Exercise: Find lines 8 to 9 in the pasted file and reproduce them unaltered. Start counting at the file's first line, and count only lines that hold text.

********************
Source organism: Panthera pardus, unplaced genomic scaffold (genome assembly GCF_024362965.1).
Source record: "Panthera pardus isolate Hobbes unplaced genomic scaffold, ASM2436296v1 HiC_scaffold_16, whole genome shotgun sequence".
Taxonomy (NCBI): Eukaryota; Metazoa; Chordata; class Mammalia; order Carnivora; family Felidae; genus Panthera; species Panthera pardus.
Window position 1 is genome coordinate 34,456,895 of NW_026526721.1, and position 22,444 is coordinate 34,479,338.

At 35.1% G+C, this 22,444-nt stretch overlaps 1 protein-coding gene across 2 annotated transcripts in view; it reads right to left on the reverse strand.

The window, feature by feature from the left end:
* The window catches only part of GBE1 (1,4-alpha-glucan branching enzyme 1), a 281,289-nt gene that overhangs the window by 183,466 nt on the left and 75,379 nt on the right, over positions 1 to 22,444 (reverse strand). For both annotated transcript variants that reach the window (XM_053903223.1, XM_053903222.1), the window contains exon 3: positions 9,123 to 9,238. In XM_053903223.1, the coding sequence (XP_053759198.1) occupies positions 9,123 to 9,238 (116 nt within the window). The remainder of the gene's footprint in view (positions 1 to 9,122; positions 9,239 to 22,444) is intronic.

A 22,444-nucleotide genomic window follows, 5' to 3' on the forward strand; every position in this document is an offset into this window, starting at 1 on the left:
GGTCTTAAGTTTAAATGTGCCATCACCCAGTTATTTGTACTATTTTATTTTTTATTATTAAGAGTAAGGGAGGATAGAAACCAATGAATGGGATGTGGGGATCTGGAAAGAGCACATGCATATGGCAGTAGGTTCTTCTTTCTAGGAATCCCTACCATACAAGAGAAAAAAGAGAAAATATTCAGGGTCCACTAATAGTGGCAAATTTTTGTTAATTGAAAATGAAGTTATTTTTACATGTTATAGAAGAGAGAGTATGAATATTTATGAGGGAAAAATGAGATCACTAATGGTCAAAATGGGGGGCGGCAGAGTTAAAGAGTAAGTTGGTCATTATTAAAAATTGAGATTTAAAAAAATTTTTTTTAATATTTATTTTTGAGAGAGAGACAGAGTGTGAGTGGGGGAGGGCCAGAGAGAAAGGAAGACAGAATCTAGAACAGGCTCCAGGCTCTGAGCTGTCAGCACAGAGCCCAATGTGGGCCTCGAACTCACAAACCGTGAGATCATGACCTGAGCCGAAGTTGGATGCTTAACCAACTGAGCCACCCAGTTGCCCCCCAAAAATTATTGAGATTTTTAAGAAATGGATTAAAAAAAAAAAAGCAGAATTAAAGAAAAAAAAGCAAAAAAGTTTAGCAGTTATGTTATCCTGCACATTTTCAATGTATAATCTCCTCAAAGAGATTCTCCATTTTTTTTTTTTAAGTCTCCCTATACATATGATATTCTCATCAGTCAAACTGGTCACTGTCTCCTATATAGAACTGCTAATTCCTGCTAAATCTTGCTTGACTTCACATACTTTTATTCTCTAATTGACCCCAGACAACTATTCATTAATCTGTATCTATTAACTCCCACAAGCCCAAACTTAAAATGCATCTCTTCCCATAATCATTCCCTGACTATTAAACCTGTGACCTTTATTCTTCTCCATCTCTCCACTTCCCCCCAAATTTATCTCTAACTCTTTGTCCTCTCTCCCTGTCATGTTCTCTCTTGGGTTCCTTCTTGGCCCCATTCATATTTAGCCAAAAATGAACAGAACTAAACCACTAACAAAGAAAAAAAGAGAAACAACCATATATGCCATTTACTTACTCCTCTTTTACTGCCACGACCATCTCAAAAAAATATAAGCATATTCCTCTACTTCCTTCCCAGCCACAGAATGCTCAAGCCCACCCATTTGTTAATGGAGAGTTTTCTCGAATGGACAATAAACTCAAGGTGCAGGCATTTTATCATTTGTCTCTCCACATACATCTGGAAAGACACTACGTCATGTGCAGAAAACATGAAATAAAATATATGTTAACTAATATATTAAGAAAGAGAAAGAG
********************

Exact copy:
A 22,444-nucleotide genomic window follows, 5' to 3' on the forward strand; every position in this document is an offset into this window, starting at 1 on the left:
GGTCTTAAGTTTAAATGTGCCATCACCCAGTTATTTGTACTATTTTATTTTTTATTATTAAGAGTAAGGGAGGATAGAAACCAATGAATGGGATGTGGGGATCTGGAAAGAGCACATGCATATGGCAGTAGGTTCTTCTTTCTAGGAATCCCTACCATACAAGAGAAAAAAGAGAAAATATTCAGGGTCCACTAATAGTGGCAAATTTTTGTTAATTGAAAATGAAGTTATTTTTACATGTTATAGAAGAGAGAGTATGAATATTTATGAGGGAAAAATGAGATCACTAATGGTCAAAATGGGGGGCGGCAGAGTTAAAGAGTAAGTTGGTCATTATTAAAAATTGAGATTTAAAAAAATTTTTTTTAATATTTATTTTTGAGAGAGAGACAGAGTGTGAGTGGGGGAGGGCCAGAGAGAAAGGAAGACAGAATCTAGAACAGGCTCCAGGCTCTGAGCTGTCAGCACAGAGCCCAATGTGGGCCTCGAACTCACAAACCGTGAGATCATGACCTGAGCCGAAGTTGGATGCTTAACCAACTGAGCCACCCAGTTGCCCCCCAAAAATTATTGAGATTTTTAAGAAATGGATTAAAAAAAAAAAAGCAGAATTAAAGAAAAAAAAGCAAAAAAGTTTAGCAGTTATGTTATCCTGCACATTTTCAATGTATAATCTCCTCAAAGAGATTCTCCATTTTTTTTTTTTAAGTCTCCCTATACATATGATATTCTCATCAGTCAAACTGGTCACTGTCTCCTATATAGAACTGCTAATTCCTGCTAAATCTTGCTTGACTTCACATACTTTTATTCTCTAATTGACCCCAGACAACTATTCATTAATCTGTATCTATTAACTCCCACAAGCCCAAACTTAAAATGCATCTCTTCCCATAATCATTCCCTGACTATTAAACCTGTGACCTTTATTCTTCTCCATCTCTCCACTTCCCCCCAAATTTATCTCTAACTCTTTGTCCTCTCTCCCTGTCATGTTCTCTCTTGGGTTCCTTCTTGGCCCCATTCATATTTAGCCAAAAATGAACAGAACTAAACCACTAACAAAGAAAAAAAGAGAAACAACCATATATGCCATTTACTTACTCCTCTTTTACTGCCACGACCATCTCAAAAAAATATAAGCATATTCCTCTACTTCCTTCCCAGCCACAGAATGCTCAAGCCCACCCATTTGTTAATGGAGAGTTTTCTCGAATGGACAATAAACTCAAGGTGCAGGCATTTTATCATTTGTCTCTCCACATACATCTGGAAAGACACTACGTCATGTGCAGAAAACATGAAATAAAATATATGTTAACTAATATATTAAGAAAGAGAAAGAG